3. Nourishment - warm cooked foods with lots of fluids are the focus here. Soups, bone broths, stews, casseroles, bakes, and porridges are wonderfully nourishing, easy to digest and help build that fire underneath the cooking pot.
4. Support – find your support people to hold you, care for you, and help you complete the everyday household tasks while you rest and recover.
Additionally, being a Chinese medicine practitioner in this space, I encourage mothers-to-be to incorporate these principles earlier on during the preconception stage. I did this throughout my pregnancy journey and it allowed me to embrace and recognise the sheer importance and benefits of rest, nourishment, and warmth very early on. I had time to get comfortable with tuning into my body’s needs, asking for help, and setting boundaries - skills that do not come easily to mothers as we are often holding space for others around us.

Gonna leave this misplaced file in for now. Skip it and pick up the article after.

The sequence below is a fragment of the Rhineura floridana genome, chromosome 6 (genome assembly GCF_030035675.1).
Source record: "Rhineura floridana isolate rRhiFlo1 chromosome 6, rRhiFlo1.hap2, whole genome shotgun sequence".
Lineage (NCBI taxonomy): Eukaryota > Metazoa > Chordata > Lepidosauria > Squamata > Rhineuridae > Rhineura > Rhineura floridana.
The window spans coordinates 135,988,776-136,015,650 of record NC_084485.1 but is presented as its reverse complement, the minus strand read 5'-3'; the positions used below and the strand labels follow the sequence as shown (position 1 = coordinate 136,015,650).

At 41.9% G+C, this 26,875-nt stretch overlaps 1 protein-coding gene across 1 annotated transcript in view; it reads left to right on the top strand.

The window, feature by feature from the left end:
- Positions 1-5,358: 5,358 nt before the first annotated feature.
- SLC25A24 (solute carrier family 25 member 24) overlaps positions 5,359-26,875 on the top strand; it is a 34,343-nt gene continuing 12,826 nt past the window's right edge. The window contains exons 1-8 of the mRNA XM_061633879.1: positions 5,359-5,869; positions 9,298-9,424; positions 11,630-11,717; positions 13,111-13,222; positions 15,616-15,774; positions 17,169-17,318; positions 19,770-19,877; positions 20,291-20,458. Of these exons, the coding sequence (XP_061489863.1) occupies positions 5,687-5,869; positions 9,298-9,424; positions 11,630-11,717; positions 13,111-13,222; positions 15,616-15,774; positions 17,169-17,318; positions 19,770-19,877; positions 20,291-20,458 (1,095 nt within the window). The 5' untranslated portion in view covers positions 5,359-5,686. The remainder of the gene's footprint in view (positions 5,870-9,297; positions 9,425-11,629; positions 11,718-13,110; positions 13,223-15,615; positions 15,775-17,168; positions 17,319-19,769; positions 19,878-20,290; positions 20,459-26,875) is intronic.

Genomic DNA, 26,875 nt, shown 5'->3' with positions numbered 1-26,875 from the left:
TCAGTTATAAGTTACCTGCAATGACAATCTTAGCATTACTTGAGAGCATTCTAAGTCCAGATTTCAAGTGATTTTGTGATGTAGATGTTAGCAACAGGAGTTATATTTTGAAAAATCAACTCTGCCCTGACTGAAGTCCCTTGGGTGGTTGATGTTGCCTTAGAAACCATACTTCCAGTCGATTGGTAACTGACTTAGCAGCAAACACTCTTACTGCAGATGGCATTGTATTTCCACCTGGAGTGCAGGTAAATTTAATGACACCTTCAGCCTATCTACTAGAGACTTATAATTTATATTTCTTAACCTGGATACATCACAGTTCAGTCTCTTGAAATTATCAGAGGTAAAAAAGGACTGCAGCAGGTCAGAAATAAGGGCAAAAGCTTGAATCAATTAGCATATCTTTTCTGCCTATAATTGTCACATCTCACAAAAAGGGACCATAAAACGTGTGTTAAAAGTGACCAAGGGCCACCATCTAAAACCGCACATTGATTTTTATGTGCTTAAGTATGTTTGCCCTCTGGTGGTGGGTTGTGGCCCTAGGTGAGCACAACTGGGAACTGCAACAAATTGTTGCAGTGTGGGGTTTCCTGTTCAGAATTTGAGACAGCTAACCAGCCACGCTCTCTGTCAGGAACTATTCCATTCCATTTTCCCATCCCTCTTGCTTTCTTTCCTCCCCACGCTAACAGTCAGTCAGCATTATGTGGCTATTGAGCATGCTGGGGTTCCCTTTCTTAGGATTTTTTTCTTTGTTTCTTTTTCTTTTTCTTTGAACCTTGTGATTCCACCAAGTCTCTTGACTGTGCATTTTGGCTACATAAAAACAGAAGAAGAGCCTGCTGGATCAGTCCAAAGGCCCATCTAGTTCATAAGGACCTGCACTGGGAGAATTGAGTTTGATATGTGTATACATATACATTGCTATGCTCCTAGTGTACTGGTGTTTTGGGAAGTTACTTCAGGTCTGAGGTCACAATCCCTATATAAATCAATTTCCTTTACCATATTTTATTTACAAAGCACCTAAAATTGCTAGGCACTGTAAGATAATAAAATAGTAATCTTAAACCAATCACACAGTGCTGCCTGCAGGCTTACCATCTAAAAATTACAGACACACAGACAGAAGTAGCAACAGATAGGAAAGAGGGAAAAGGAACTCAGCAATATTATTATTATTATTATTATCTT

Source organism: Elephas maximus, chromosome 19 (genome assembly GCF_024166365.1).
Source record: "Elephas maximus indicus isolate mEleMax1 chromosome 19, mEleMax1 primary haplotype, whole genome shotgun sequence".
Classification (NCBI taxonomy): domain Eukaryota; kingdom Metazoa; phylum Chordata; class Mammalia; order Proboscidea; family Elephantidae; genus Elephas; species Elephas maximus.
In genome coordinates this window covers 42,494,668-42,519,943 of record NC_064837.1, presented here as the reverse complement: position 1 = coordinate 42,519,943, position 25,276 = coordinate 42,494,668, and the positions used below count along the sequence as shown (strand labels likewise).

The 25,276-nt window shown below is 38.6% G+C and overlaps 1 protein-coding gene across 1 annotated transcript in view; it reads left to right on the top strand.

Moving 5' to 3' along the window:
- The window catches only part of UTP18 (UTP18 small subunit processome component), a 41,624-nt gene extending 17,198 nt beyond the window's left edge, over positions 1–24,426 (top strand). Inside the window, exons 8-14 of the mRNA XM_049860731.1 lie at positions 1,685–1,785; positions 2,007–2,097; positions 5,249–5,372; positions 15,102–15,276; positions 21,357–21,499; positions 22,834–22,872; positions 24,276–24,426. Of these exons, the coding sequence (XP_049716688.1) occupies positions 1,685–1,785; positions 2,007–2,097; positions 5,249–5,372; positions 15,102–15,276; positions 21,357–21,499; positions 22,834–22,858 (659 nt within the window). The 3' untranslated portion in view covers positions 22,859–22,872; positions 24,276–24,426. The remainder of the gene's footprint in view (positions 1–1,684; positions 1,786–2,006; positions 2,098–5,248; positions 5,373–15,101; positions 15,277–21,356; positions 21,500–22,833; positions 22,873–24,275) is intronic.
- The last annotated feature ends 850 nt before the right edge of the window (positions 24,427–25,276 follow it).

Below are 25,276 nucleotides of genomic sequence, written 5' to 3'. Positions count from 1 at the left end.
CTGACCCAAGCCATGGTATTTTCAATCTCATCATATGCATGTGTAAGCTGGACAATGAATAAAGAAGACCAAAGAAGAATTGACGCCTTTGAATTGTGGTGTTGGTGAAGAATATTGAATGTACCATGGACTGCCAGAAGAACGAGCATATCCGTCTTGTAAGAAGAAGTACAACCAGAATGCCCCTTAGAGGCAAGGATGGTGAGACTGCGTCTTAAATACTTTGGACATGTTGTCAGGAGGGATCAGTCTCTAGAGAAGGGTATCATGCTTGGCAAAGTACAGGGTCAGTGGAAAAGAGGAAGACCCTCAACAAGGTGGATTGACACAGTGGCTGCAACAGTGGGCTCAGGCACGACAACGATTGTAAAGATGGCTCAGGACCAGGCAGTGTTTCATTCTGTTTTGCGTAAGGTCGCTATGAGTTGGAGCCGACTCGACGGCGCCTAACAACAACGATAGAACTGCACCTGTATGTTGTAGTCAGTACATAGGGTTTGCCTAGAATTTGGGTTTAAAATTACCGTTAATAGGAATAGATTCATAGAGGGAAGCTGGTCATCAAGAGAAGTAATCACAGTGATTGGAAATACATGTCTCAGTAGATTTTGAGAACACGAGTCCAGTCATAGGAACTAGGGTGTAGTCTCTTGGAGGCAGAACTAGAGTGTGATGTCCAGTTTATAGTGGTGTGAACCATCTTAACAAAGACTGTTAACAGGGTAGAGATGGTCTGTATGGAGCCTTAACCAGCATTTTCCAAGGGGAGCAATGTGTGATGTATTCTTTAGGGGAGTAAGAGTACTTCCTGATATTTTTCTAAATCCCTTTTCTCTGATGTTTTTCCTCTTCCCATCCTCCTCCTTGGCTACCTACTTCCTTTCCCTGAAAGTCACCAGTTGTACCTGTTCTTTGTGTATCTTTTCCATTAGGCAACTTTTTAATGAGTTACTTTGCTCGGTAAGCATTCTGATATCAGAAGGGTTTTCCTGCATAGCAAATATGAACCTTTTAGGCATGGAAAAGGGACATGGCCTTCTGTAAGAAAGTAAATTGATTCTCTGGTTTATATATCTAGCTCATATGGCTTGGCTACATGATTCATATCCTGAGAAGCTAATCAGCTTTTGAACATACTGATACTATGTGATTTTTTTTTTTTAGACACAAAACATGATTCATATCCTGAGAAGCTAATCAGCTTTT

I also highly recommend finding your health and support team early on. This can be very individual depending on your needs. Pelvic floor physios, lactation specialists, doulas, counselors, nutritionists, osteopaths or chiropractors, and Chinese medicine practitioners (though I am biased).
Preparation is key, so plan as best you can. Do your research, seek out your village, stock the freezer with nutritious meals, and have conversations with your partner and village about expectations and what you would like your postpartum period to look like. Reach out for help if you need and know that you are not alone on this journey.